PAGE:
Even Tacitus ADMITS that Tiberius attempted to uphold the traditional rights of the Senate and treat it with dignity – although this was only the case before the death of Tiberius’ son Drusus in AD23.
“In the first place, public business – and the most important private business – was transacted in the Senate. Among its chief men, there was freedom of discussion; lapses into servility were arrested by the emperor himself. His conferments of office took into consideration birth, military distinction, and civilian eminence… The consuls and praetors maintained their prestige. The lesser offices too, each exercised their proper authority. Moreover, the treason court excepted, the laws were duly enforced.”
Tacitus, Bk IV. 16
Tiberius faced the task of succeeding the divine Augustus, who was seen as a god and perfection incarnate- the senate was directly subservient underneath Augustus and Tiberius faced a near impossible task in emulating the man who was seen to be the greatest emperor of all time.
Firstly, Tiberius proposed and enforced various reforms upon the senate. His first was to abolish the ‘Consilium’ (advisors) and replace them with various magisters (a more republican approach). This increased Tiberius’ control over the senate until his seclusion to Capri. He also changed revoked ‘certain orders published by the Senate’ (Suetonius) in an attempt to emulate Augustus’ supreme control over the senate. However Tiberius was met with resistance from the senate, mainly due to Tiberius’ relationship with them- they often accused him of using ‘evasive answers and hesitations.’ This approach may have been favoured by Tiberius as he believed that running an empire was too much of a burden for one man- ‘Relieve my burden… emperors have enough burdens and enough power’. Taking this viewpoint, Tiberius’ reforms may have seemed like a genuine attempt to restore some power to the senate. However Tacitus’ takes a more cynical view, mainly due to Tiberius’ seclusion to Capri and Sejanus’s implementation.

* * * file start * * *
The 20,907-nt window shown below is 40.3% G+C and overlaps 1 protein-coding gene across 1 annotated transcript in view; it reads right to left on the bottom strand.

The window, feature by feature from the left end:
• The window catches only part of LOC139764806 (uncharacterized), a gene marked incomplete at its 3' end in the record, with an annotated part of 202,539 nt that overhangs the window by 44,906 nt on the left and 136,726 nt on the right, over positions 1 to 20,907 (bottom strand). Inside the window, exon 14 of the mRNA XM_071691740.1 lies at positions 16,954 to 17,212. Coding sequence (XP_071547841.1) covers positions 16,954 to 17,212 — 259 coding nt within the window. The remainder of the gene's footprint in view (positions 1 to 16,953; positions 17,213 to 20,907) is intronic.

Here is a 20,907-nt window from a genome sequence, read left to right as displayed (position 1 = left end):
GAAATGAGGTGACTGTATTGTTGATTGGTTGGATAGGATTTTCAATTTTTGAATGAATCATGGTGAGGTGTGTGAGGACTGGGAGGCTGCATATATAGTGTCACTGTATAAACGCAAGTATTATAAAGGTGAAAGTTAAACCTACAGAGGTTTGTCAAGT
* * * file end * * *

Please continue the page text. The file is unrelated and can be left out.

Suetonius profiles Tiberius’ character as becoming more ‘indulgent’ and ‘sinister’ upon his seclusion to Capri. During the treason trials and the following ‘reign of terror’ Tacitus claimed that Tiberius had reduced the Senate to ‘a shadow of its ancient power’. Indeed Tiberius often proclaimed that the Senate were ‘men fit to be slaves’, and so his seclusion to Capri seems to further strengthen the view that Tiberius had no real desire to be emperor, and his conduct portrays this.
Reasons for the Senate’s increasing subservience under Tiberius
- The personality of Tiberius – reserved temperament, hesitant attitude unnerved the senators
- Cryptic expressions (Tacitus)
- Senators felt safer by not speaking their minds
- No clear definition of Maiestas – distinction between free speech and treason was unclear
- Treason trials for trivial matters become more frequent as the delatores lied, bribed and manufactured evidence to secure the conviction of wealthy men and eliminate their rivals.
- Fear of the power and influence of Sejanus – especially when Tiberius retired to Capri
Maiestas (Treason Trials)
- No public prosecutor
- Information brought to the Senate by individuals (informers – delatores)
- Informers rewarded 1/4 of the property if the person was convicted
- Tacitus – ‘reign of terror’ “leading senators became informers even on trivial matters”
- no more than 52 people were charged with treason -30 never prosecuted
- 12 put to death – Tiberius ordered the execution of 8, others commited suicide, Senate ordered the execution of others
- Tiberius dismissed many cases – too trivial, intervened to pardon the accused or lessen the sentence
- Disrespectful comments about the divine Augustus should be punished – those against Tiberius or his mother were not treated as treason
- Later in his reign – more suspicious (influence of Sejanus) the trials increased
- Death of Sejanus – he removed those who were friends of Sejanus.
- Tactius exaggerates “at Rome the massacre was continuous”